A trade war with Mexico over 97 trucks
The Obama Administration, by putting an end to a program that allowed some Mexican long-haul trucks into the U.S., has triggered a slew of retaliatory tariffs from Mexico. The White House seems to be looking for a way to resolve a dispute that it failed to avert, despite much forewarning. But it looks like it may be too late to avoid the $2.4 billion in tariffs altogether, experts say.
On Mar. 16, Mexico announced tariffs on about 90 items from 40 U.S. states, mostly on agricultural products. It was retaliation for Congress' decision last week to kill a program meant to defuse a dispute that has lasted more than 13 years over the right of U.S. and Mexican long-haul trucks to cross each other's border carrying goods. Mexico contends that the U.S. is violating the North American Free Trade Agreement, which provides for free movement by each member state's trucks. Congressional critics say Mexican trucks are unsafe and do not belong on U.S. roads. . . .
on Mar. 10, Congress passed a $410 billion government spending bill containing a clause inserted by Senator Byron Dorgan [D-N.D.] killing the pilot program, and the following day Obama signed it.
A study used as a weapon by both sides was issued on Feb. 6 by Joseph W. Come, Assistant Inspector General for the U.S. Transportation Dept. The study concluded that long-haul Mexican trucks were in many cases safer than similar U.S. vehicles. But critics of the trucking provision note that the study included a caveat that, in Come's opinion, the number of vehicles inspected was too small to be conclusive. . . . .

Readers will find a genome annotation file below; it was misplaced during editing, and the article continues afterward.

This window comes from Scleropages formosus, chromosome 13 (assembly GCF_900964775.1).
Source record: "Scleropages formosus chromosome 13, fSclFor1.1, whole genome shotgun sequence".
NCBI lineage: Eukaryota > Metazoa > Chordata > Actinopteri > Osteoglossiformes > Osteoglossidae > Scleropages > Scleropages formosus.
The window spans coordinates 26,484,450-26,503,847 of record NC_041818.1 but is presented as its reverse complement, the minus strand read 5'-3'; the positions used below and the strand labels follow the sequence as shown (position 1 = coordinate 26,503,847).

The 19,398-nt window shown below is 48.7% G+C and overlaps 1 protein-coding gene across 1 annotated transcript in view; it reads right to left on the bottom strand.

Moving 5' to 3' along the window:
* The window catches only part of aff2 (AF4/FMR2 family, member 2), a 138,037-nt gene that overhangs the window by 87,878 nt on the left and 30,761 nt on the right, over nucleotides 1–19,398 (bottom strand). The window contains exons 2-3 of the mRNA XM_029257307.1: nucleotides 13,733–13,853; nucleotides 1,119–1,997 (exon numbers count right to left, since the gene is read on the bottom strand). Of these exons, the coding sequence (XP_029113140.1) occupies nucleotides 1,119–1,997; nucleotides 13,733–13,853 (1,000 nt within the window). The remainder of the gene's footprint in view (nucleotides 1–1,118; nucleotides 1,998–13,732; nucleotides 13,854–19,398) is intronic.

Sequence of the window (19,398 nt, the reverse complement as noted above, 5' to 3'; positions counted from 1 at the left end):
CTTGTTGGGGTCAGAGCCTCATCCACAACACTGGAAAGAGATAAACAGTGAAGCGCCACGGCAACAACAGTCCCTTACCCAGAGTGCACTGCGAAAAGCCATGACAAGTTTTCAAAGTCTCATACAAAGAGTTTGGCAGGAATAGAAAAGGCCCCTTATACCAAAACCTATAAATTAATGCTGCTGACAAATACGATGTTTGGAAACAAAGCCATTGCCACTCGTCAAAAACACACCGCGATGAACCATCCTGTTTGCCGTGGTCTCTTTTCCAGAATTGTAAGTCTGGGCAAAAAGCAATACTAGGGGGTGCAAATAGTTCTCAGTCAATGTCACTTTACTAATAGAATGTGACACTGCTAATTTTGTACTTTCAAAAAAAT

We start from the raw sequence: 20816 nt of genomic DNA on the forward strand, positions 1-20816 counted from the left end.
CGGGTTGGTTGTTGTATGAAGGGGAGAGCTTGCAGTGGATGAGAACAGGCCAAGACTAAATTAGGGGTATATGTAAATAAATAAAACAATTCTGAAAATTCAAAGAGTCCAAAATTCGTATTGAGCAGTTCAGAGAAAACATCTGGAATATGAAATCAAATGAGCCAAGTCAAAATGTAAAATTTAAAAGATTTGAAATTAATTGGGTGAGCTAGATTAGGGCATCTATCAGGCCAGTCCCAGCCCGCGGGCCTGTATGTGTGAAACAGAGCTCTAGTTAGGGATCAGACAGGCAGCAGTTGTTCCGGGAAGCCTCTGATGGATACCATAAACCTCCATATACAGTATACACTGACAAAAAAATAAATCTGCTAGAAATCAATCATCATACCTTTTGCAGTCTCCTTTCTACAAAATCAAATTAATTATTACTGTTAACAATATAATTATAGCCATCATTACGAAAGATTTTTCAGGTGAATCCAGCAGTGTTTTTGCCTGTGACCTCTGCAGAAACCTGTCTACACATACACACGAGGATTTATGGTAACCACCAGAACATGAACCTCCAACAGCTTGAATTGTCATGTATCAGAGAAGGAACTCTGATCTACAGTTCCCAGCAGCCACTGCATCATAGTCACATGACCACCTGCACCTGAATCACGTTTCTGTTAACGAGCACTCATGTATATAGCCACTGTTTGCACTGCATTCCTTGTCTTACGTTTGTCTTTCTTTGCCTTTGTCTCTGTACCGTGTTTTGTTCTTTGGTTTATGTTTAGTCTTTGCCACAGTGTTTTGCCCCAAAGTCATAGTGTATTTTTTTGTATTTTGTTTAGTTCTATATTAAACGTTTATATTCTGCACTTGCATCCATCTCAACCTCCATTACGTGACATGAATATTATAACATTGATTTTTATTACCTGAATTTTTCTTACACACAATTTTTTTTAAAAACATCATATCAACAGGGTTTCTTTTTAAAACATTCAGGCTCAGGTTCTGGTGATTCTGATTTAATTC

Here is more on what this trade war was over:
The program Congress terminated allowed 97 Mexican trucks to roam among them. Ninety-seven! Shutting them out not only undermines NAFTA. It caused Mexico to retaliate with tariffs on 90 goods affecting $2.4 billion in U.S. trade coming out of 40 states. . . . .
The New York Times doesn't see it quite this way, but trade barriers are going up all over the world because of Obama.
After repeated pledges by world leaders to avoid erecting trade barriers, protectionism is on the march, provoking nasty trade disputes and undermining efforts to plot a coordinated response to the deepest global economic downturn since World War II.
From a looming battle with China over tariffs on carbon-intensive goods to a spat over Mexican trucks using American roads, barriers are going up around the world. As the recession’s grip tightens, these pressures are likely to intensify, several experts said.
The surge in protectionism is casting a shadow over an economic summit meeting of world leaders scheduled for London on April 2. At the last such gathering, in Washington in November, former President George W. Bush persuaded the Group of 20 members to commit to protecting free trade — whatever the pressures caused by faltering economies and lost jobs. The members include industrialized and developing nations, and the European Union. . . . . .
Of course, all this going on with trade dropping a lot this year. The BBC reports:
Global trade flows are set to shrink by 9% during 2009, according to a forecast by the World Trade Organization (WTO).
Hardest hit will be developed nations, where trade is set to fall 10%. Poorer countries will see exports fall 2-3%.
The WTO blames the deepening recession for the downturn, but says trade could be "a potent tool" for recovery.
It would be the biggest drop in trade since World War II, said WTO Director-General Pascal Lamy, who called on global leaders to fight protectionism. . . . . .